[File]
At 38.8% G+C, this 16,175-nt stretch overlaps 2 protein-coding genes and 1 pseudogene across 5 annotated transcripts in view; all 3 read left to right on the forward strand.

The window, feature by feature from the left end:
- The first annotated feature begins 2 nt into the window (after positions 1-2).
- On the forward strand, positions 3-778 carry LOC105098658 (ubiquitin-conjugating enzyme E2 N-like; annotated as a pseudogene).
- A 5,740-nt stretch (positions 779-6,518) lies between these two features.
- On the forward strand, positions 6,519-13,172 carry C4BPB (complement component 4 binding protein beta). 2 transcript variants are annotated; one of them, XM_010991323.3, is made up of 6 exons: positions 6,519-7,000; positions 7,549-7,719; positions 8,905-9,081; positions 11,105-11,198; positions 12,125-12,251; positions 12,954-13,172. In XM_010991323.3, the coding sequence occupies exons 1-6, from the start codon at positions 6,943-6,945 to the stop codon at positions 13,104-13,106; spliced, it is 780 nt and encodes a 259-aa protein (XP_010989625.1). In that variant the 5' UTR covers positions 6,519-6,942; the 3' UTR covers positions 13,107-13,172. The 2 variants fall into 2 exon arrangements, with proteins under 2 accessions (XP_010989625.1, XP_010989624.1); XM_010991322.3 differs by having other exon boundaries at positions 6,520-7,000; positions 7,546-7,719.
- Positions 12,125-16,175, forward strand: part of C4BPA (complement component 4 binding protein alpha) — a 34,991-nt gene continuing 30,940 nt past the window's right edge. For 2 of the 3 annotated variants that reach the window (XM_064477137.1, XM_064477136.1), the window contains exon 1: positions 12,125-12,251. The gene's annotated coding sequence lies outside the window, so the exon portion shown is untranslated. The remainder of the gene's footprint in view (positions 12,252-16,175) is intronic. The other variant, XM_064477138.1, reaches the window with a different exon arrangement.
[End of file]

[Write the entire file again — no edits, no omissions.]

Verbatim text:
At 38.8% G+C, this 16,175-nt stretch overlaps 2 protein-coding genes and 1 pseudogene across 5 annotated transcripts in view; all 3 read left to right on the forward strand.

The window, feature by feature from the left end:
- The first annotated feature begins 2 nt into the window (after positions 1-2).
- On the forward strand, positions 3-778 carry LOC105098658 (ubiquitin-conjugating enzyme E2 N-like; annotated as a pseudogene).
- A 5,740-nt stretch (positions 779-6,518) lies between these two features.
- On the forward strand, positions 6,519-13,172 carry C4BPB (complement component 4 binding protein beta). 2 transcript variants are annotated; one of them, XM_010991323.3, is made up of 6 exons: positions 6,519-7,000; positions 7,549-7,719; positions 8,905-9,081; positions 11,105-11,198; positions 12,125-12,251; positions 12,954-13,172. In XM_010991323.3, the coding sequence occupies exons 1-6, from the start codon at positions 6,943-6,945 to the stop codon at positions 13,104-13,106; spliced, it is 780 nt and encodes a 259-aa protein (XP_010989625.1). In that variant the 5' UTR covers positions 6,519-6,942; the 3' UTR covers positions 13,107-13,172. The 2 variants fall into 2 exon arrangements, with proteins under 2 accessions (XP_010989625.1, XP_010989624.1); XM_010991322.3 differs by having other exon boundaries at positions 6,520-7,000; positions 7,546-7,719.
- Positions 12,125-16,175, forward strand: part of C4BPA (complement component 4 binding protein alpha) — a 34,991-nt gene continuing 30,940 nt past the window's right edge. For 2 of the 3 annotated variants that reach the window (XM_064477137.1, XM_064477136.1), the window contains exon 1: positions 12,125-12,251. The gene's annotated coding sequence lies outside the window, so the exon portion shown is untranslated. The remainder of the gene's footprint in view (positions 12,252-16,175) is intronic. The other variant, XM_064477138.1, reaches the window with a different exon arrangement.